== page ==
Bridgetown Film Festival joins forces with Pan African Commission to establish Caribbean Identity in regional films

There are 55 entries for this year’s Bridgetown Film Festival (BFF), of which 15 are Barbadian. Kerri Birch, co-ordinator of the Festival, she says other competitors hail from Dominica, Haiti, Antigua, Suriname, US Virgin Islands, Trinidad and Jamaica.

The festival runs from June 10th to the 14th, with a proposed seminar from Yao Ramesar – the maker of Sistah God – and a seminar on acting to be held by BFF Co-Director Nala. He’s also doing a fund-raising journey for the festival, and it’s called Reel Ride;-

Nala says a full rundown of the order of the films would be made known shortly – he also explained how donations can be made on the Reel Ride day itself and along the route;-

Director of the BFF, Mahmood Patel, is of the view the same way there’s a Pom-Marine Hotel to train folk in tourism, then why not have the same for Cinema? He cited examples with both Berlin and Cannes Film Festivals as 40% assistance from state, 40% from from the private sector and the remaining 20% is achieved via gates and receipts (fees to watch movies or attend seminars).

Patel also believes that like Sweden, the BFF can buy or sell movies for profit via commissions. However, there needs to be crucial legislation enforced quickly so as to encourage the private sector to want to invest in pictures;-

Deryck Murray of the Pan African Commission says his organisation had no problem helping the BFF out, since the festival falls within the mandate of the PAC to avoid the typical style of using Eurocentric identities as a benchmark;-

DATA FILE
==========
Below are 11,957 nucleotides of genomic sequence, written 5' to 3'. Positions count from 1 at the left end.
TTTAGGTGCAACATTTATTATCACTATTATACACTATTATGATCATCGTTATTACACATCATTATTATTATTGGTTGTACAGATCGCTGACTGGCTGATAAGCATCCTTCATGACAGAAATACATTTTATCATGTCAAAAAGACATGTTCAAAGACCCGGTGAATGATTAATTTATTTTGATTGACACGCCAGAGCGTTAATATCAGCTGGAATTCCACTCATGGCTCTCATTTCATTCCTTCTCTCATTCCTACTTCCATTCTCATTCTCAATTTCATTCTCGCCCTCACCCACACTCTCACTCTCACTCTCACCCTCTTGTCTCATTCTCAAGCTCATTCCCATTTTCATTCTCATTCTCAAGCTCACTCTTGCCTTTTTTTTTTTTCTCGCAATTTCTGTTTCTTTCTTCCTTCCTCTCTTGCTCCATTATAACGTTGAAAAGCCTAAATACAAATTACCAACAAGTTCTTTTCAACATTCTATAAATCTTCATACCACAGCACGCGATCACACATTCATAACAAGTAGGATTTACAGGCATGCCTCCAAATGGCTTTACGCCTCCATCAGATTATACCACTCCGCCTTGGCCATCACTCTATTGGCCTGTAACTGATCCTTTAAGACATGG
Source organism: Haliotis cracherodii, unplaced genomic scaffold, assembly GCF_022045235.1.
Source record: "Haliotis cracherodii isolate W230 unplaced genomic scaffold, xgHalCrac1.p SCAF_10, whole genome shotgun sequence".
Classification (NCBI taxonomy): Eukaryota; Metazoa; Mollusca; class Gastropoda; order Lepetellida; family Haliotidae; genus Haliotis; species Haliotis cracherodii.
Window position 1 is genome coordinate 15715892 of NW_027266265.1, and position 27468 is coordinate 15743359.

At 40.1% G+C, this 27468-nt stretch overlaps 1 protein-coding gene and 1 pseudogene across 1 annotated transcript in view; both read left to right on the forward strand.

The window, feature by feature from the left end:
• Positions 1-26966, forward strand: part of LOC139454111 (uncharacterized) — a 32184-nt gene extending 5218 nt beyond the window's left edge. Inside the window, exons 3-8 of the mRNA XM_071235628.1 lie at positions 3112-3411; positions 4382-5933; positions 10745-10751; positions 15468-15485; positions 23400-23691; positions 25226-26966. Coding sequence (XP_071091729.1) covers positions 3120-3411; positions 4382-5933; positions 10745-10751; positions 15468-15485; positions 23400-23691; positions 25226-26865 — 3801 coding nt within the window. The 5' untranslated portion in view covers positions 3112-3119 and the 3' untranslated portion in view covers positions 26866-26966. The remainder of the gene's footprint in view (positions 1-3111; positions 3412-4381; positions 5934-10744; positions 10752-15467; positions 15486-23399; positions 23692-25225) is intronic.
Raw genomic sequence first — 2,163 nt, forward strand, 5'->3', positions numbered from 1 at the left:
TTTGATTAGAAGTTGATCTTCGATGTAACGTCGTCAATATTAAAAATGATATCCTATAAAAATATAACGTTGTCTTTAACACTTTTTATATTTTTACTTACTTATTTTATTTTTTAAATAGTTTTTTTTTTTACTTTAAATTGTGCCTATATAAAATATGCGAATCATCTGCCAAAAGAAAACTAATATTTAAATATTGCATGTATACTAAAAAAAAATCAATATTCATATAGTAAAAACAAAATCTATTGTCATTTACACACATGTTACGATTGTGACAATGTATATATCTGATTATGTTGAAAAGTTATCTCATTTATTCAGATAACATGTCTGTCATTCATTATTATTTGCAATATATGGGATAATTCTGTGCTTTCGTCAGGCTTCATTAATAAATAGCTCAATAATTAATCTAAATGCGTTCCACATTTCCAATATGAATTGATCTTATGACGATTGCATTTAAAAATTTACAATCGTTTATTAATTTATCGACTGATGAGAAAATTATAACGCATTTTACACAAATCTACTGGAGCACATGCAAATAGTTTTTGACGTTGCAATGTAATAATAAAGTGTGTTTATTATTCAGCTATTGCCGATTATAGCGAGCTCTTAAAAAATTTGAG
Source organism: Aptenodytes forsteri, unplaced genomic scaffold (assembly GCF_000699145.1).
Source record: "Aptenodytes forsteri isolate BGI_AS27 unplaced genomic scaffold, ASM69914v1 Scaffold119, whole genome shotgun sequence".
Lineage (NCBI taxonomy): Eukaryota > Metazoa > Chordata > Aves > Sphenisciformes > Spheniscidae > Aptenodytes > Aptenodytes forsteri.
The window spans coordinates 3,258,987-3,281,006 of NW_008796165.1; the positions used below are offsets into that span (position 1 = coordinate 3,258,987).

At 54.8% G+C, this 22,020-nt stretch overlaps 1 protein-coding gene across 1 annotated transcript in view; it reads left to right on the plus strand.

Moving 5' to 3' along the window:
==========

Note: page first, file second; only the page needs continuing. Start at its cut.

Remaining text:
Vere Browne, although present initially in his capacity as a member of the BIDC, spoke as a citizen extensively and believes the potential is limitless for cinema to become important as tourism here… He sees film as an industry, therefore film is just as important as I.T. or any other business. Film uses people as a resource, with Barbados having 270-thousand or more in its population then unemployment could vanish if cinema is used as another plank to buoy Barbados apart from Tourism.

Browne listed the fact movies need camera-people, lawyers, marketing, technicians and other professionals. There is no reason, in the BIDC man’s personal view, that film should not be accepted as a legitimate livelihood. He also advocated for the BFF to register as a member of the Barbados Manufacturers Association and the Chamber of Commerce & Industry.

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